UPDATED: October 27th, 2020
On a pleasant late-summer morning, our bright and resilient students were back among us, hurrying down paths and breezing through doorways of Fulton Hall. They were masked up and keeping extra distance between each other, but chattering and waving to familiar (though partly covered) faces as they always do. I can’t tell you how gratifying it was to look out my window in Fulton and see this familiar scene for the first time in six months.
Happily, our students are still very much among us, learning and engaging with their professors and classmates. Yes, there’s a road ahead (and many students will undoubtedly exercise an option to complete the semesters remotely after Thanksgiving), but one thing has become clear to us, at our school. By necessity, we have spearheaded new ways of teaching and learning that will carry us through the remainder of the COVID era, and will have ramifications for our work well into the future.
I say this because bringing back students has required nothing less than a reinvention of the academic experience. We’ve had to invent new ways of instructing, advising, and otherwise engaging our students in and outside the classroom, while maintaining strict safety standards including physical distancing. Our most absorbing efforts have focused on the courses that are taught simultaneously in class and remotely.
Let me back up a little.
Like many universities, Boston College reopened with a mixture of online and in-person instruction. Of special note are those hybrid classes, which offer a blend of in-class and remote instruction. At the Carroll School, we’ve put our sharpest focus on hybrid learning, running with a particular approach. And the keyword here is one that most of us haven’t used much since we were maybe seven years old—hopscotch.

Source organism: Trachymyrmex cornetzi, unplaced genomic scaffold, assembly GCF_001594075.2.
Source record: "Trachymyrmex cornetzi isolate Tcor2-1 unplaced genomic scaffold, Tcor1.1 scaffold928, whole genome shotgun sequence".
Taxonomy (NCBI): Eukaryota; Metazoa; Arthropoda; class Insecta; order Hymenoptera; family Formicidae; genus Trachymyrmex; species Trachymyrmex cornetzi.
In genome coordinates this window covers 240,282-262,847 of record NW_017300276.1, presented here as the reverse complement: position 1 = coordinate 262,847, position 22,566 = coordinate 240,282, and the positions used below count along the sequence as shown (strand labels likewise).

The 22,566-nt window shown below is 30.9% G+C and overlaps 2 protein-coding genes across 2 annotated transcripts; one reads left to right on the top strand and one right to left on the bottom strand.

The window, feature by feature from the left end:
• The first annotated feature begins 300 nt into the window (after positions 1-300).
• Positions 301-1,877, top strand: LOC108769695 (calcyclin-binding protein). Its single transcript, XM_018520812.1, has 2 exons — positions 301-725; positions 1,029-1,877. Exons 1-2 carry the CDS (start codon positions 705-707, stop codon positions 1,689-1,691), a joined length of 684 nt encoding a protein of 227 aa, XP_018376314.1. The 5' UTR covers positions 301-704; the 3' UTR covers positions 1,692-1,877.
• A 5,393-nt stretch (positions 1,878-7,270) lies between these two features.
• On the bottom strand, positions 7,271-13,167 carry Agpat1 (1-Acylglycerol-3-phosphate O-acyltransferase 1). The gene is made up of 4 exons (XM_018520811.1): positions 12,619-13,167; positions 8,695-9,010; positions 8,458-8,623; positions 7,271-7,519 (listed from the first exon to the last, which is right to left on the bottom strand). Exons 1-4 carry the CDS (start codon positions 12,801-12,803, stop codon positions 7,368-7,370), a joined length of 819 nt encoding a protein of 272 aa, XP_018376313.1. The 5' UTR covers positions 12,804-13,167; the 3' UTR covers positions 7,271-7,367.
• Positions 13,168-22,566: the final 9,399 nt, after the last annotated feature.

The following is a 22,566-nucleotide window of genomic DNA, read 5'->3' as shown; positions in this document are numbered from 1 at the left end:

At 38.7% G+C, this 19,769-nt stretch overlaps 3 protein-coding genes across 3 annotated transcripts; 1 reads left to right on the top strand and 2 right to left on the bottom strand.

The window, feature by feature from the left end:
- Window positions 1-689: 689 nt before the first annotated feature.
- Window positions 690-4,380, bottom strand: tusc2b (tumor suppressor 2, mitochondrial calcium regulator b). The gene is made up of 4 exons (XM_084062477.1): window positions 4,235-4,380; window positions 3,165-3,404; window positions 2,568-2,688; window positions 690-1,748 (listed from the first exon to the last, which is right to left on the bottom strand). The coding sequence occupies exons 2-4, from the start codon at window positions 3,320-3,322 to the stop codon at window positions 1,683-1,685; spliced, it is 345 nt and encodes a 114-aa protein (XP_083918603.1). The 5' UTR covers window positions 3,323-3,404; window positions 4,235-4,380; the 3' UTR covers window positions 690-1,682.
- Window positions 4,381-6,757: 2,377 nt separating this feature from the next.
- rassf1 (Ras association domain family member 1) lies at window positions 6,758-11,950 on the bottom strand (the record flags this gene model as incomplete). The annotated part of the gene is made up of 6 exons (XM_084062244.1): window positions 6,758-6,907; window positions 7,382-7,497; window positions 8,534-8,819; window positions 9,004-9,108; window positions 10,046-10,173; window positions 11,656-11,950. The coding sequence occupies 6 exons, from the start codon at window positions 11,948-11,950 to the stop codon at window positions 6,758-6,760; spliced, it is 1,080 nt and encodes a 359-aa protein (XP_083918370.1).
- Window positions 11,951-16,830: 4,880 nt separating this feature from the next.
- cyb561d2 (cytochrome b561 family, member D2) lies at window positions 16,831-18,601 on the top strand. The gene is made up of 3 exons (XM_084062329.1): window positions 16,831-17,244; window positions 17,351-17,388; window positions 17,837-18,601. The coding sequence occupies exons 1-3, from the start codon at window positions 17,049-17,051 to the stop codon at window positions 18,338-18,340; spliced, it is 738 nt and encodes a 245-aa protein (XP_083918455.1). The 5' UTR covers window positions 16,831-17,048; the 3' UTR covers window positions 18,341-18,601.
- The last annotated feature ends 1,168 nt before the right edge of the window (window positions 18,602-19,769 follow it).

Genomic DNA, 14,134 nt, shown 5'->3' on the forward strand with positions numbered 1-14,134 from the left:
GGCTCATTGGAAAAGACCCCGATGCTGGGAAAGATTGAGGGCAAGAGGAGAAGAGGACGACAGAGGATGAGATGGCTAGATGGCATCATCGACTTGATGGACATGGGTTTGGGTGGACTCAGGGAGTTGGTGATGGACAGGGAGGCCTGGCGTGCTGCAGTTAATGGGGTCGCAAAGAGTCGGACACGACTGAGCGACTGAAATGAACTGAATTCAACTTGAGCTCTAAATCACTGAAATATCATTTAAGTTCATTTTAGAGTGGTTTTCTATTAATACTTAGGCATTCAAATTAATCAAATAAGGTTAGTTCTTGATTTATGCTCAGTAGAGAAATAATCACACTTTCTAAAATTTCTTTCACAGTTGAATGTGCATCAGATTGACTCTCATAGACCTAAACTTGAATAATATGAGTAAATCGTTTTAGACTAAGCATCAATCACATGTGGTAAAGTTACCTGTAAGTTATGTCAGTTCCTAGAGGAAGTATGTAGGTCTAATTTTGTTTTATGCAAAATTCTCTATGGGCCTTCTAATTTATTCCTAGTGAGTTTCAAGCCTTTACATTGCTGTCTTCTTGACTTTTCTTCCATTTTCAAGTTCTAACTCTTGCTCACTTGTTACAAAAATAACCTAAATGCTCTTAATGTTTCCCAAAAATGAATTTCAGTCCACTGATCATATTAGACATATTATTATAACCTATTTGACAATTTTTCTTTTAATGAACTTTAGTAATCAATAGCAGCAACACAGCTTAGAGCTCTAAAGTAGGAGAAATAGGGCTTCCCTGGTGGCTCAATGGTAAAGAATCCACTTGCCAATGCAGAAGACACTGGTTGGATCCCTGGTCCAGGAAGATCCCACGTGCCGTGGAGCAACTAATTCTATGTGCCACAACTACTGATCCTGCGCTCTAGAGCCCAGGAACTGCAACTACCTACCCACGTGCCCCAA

Hopscotch is a teaching model aimed at reducing density in the classroom, with only half of the students (50 percent of a room’s capacity) physically present at any time. In this approach, the instructor teaches the material live in the classroom, but the students are divided into groups. In the case of a class that meets on Tuesdays and Thursdays, for example, one group attends the class in person on Tuesdays, the other on Thursdays. The ones not attending in person connect remotely in dorms, study rooms, and other spaces. In short, the students take turns, hopscotching in and out of class.
Roughly a third of Carroll School undergraduate courses are using the hopscotch hybrid model (another 40 percent are fully in person and the rest are fully online.) This is, no matter how you slice it, a crucial part of our fall offerings. It has also been our trickiest challenge.
Needless to say, our goal was for every student to participate fully in class, interacting with the professor as well as their classmates, regardless of whether they happen to be in the classroom that day. We were able to achieve that goal by the beginning of September, after a relentless innovation effort that centered on testing and experimentation and no small amount of staging during the summer.
We began by holding a session to test our existing capabilities in our classrooms. Someone played the role of professor, with a sprinkling of us assuming the part of students in the classroom. Still others participated as “students” using Zoom from dorms and study spaces remotely around campus. Trouble spots started to appear.